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Aussie ‘Chapter 11’ provision may help smaller travel firms

September 25, 2020 Headline News 1 Comment Email Email

For some smaller travel companies struggling to contend with the pandemic and subsequent collapse of air transport, Australia’s planned new insolvency rules (which will resemble the US “Chapter 11” bankruptcy protection provisions), could be a lifesaver.

Announcing Federal Government plans to overhaul insolvency rules, Treasurer Josh Frydenberg said the changes would help viable businesses survive the recession caused by the Covid-19 pandemic.

“Rather than going into a liquidation process where they lose control of the company, we want those businesses to stay in control, to restructure their balance sheet, to work out an agreement with the creditors and then to get out on the other side of this virus,” Frydenberg said.

Chapter 11 is a fairly familiar term in the travel industry, because many American airlines have been in and out of it over the decades. It affords some protection from creditors and administrators while a company tries to trade itself out of its difficulties.

Australia is devising a simplified system to suit smaller businesses, facing liabilities of less than $1 million. Smaller companies proliferate in Australia’s travel, tourism and hospitality industries. The new provisions may offer firms in dire straits a lifeline to survival, as they look forward to borders reopening, planes starting to fly again and the economy gradually reviving.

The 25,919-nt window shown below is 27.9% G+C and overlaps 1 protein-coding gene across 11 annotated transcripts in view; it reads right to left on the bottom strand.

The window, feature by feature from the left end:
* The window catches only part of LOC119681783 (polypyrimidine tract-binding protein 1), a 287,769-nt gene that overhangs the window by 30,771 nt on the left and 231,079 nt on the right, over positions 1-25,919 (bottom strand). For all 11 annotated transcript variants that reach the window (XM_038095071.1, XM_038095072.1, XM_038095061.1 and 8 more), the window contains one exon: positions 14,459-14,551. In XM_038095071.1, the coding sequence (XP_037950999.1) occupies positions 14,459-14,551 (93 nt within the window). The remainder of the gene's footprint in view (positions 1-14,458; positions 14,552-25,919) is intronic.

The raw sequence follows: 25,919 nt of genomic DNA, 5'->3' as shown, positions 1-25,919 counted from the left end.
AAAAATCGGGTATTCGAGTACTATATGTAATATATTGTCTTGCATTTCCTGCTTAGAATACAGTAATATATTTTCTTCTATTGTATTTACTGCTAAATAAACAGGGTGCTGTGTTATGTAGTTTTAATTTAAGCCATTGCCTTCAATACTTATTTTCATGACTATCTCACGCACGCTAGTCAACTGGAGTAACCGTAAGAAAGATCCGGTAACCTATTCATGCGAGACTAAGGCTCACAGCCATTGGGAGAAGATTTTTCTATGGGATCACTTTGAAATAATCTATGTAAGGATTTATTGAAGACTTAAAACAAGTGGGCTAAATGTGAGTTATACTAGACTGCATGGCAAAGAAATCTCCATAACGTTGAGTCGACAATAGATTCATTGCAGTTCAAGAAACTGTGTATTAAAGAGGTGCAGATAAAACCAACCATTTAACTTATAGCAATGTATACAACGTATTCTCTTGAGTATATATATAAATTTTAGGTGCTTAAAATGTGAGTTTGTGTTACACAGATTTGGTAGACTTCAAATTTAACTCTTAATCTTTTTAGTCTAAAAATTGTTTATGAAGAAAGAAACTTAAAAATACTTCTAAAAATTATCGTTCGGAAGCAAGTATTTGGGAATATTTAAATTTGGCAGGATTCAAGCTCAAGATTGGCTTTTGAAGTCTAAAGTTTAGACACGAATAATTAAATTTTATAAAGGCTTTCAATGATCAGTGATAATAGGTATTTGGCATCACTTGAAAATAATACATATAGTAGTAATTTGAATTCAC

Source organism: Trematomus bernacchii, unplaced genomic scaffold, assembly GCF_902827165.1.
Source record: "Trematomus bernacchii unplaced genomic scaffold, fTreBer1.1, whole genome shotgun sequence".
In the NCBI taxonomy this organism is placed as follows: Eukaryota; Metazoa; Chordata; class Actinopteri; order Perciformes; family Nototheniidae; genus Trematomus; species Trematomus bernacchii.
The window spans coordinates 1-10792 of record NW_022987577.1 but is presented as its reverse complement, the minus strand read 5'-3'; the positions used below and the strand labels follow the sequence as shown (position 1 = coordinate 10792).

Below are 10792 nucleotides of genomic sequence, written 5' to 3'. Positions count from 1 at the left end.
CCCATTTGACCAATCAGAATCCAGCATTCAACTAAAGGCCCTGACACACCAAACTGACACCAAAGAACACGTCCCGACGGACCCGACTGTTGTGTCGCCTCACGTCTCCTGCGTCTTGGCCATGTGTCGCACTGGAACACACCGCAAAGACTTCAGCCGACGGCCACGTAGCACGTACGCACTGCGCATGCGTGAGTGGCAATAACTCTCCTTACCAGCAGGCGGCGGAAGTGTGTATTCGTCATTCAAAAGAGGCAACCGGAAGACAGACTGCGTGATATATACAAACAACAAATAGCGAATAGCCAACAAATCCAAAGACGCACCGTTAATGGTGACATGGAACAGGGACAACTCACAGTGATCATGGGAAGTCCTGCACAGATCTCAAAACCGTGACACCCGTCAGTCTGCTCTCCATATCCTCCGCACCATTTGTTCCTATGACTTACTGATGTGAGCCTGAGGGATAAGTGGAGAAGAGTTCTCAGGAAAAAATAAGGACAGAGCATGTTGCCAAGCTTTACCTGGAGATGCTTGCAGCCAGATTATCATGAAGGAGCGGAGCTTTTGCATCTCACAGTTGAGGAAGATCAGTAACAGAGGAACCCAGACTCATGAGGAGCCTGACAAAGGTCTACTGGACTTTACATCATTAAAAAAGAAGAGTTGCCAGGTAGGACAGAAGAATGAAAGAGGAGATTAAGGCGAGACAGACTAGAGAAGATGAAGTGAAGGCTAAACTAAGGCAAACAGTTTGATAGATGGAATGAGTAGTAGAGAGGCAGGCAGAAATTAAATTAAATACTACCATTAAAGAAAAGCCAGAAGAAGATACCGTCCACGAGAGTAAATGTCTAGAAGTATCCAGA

Large companies will have to work under existing insolvency rules.

Australia’s treasurer Josh Frydenberg

Key points of the new system, as outlined by ABC News yesterday, are:

  • Finance bodies expect a wave of insolvencies when emergency protections for business owners expire at the end of the year.
  • The reforms will allow small businesses to restructure their debts while remaining in control of their business, the Treasurer says.
  • The cost of putting a business into administration or liquidation can be so expensive it consumes the remaining assets of small businesses.

The changes will entail small business owners retaining control of their company and assets, rather than being placed immediately in the hands of administrators or creditors.

An insolvent small business will have 20 days to come up with a restructuring plan. Within 15 days of such a plan being presented, creditors will vote on whether to accept it.

If a small business is too far gone and simply can’t be saved, liquidation should be swifter and easier.

The Federal Government wants to cut red tape, such as protracted liquidators’ investigations,  mandatory meetings and reporting requirements.

Written by Peter Needham

Currently there is "1 comment" on this Article:

  1. James Spencer says:

    Too little too late as always . Bankruptcy and insolvency laws should have been updated years ago

    Also the Royal Commission that was mooted sometime ago into the practices of the big insolvency companies should have gone ahead but never did and probably never will now due to the unfair, corrupt practices and greed of such organisations and their affiliates .

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